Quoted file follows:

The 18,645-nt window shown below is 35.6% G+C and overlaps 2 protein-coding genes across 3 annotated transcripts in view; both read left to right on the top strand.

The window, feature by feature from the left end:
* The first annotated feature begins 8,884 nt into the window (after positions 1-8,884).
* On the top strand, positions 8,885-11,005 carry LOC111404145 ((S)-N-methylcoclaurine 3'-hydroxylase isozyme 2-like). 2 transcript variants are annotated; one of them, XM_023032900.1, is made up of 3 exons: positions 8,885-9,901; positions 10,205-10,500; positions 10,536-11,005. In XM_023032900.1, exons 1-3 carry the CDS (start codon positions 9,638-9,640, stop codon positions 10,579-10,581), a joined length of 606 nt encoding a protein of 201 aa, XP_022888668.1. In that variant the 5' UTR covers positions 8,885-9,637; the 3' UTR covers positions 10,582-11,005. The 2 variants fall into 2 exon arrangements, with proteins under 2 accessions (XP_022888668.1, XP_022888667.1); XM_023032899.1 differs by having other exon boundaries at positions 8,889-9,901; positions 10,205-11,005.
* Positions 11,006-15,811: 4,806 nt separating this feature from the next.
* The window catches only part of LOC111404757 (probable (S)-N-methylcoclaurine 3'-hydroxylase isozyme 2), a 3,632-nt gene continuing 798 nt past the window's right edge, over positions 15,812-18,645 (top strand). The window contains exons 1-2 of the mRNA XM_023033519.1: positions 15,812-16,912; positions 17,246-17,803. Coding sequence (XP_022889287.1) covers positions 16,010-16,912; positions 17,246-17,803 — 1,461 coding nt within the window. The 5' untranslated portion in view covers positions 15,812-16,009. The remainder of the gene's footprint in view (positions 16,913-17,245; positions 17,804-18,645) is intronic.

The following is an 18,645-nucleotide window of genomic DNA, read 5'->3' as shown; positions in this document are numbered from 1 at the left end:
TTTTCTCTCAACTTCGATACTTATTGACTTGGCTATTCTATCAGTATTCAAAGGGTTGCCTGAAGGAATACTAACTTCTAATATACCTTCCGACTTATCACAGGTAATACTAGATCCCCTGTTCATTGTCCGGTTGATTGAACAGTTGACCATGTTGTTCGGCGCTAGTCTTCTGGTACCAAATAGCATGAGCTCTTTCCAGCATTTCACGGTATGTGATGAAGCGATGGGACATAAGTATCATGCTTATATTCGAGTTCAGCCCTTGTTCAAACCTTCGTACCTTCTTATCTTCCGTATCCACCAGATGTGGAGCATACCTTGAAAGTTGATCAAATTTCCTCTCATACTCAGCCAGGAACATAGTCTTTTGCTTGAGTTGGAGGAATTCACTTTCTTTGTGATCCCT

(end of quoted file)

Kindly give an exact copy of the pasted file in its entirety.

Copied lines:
The 18,645-nt window shown below is 35.6% G+C and overlaps 2 protein-coding genes across 3 annotated transcripts in view; both read left to right on the top strand.

The window, feature by feature from the left end:
* The first annotated feature begins 8,884 nt into the window (after positions 1-8,884).
* On the top strand, positions 8,885-11,005 carry LOC111404145 ((S)-N-methylcoclaurine 3'-hydroxylase isozyme 2-like). 2 transcript variants are annotated; one of them, XM_023032900.1, is made up of 3 exons: positions 8,885-9,901; positions 10,205-10,500; positions 10,536-11,005. In XM_023032900.1, exons 1-3 carry the CDS (start codon positions 9,638-9,640, stop codon positions 10,579-10,581), a joined length of 606 nt encoding a protein of 201 aa, XP_022888668.1. In that variant the 5' UTR covers positions 8,885-9,637; the 3' UTR covers positions 10,582-11,005. The 2 variants fall into 2 exon arrangements, with proteins under 2 accessions (XP_022888668.1, XP_022888667.1); XM_023032899.1 differs by having other exon boundaries at positions 8,889-9,901; positions 10,205-11,005.
* Positions 11,006-15,811: 4,806 nt separating this feature from the next.
* The window catches only part of LOC111404757 (probable (S)-N-methylcoclaurine 3'-hydroxylase isozyme 2), a 3,632-nt gene continuing 798 nt past the window's right edge, over positions 15,812-18,645 (top strand). The window contains exons 1-2 of the mRNA XM_023033519.1: positions 15,812-16,912; positions 17,246-17,803. Coding sequence (XP_022889287.1) covers positions 16,010-16,912; positions 17,246-17,803 — 1,461 coding nt within the window. The 5' untranslated portion in view covers positions 15,812-16,009. The remainder of the gene's footprint in view (positions 16,913-17,245; positions 17,804-18,645) is intronic.

The following is an 18,645-nucleotide window of genomic DNA, read 5'->3' as shown; positions in this document are numbered from 1 at the left end:
TTTTCTCTCAACTTCGATACTTATTGACTTGGCTATTCTATCAGTATTCAAAGGGTTGCCTGAAGGAATACTAACTTCTAATATACCTTCCGACTTATCACAGGTAATACTAGATCCCCTGTTCATTGTCCGGTTGATTGAACAGTTGACCATGTTGTTCGGCGCTAGTCTTCTGGTACCAAATAGCATGAGCTCTTTCCAGCATTTCACGGTATGTGATGAAGCGATGGGACATAAGTATCATGCTTATATTCGAGTTCAGCCCTTGTTCAAACCTTCGTACCTTCTTATCTTCCGTATCCACCAGATGTGGAGCATACCTTGAAAGTTGATCAAATTTCCTCTCATACTCAGCCAGGAACATAGTCTTTTGCTTGAGTTGGAGGAATTCACTTTCTTTGTGATCCCT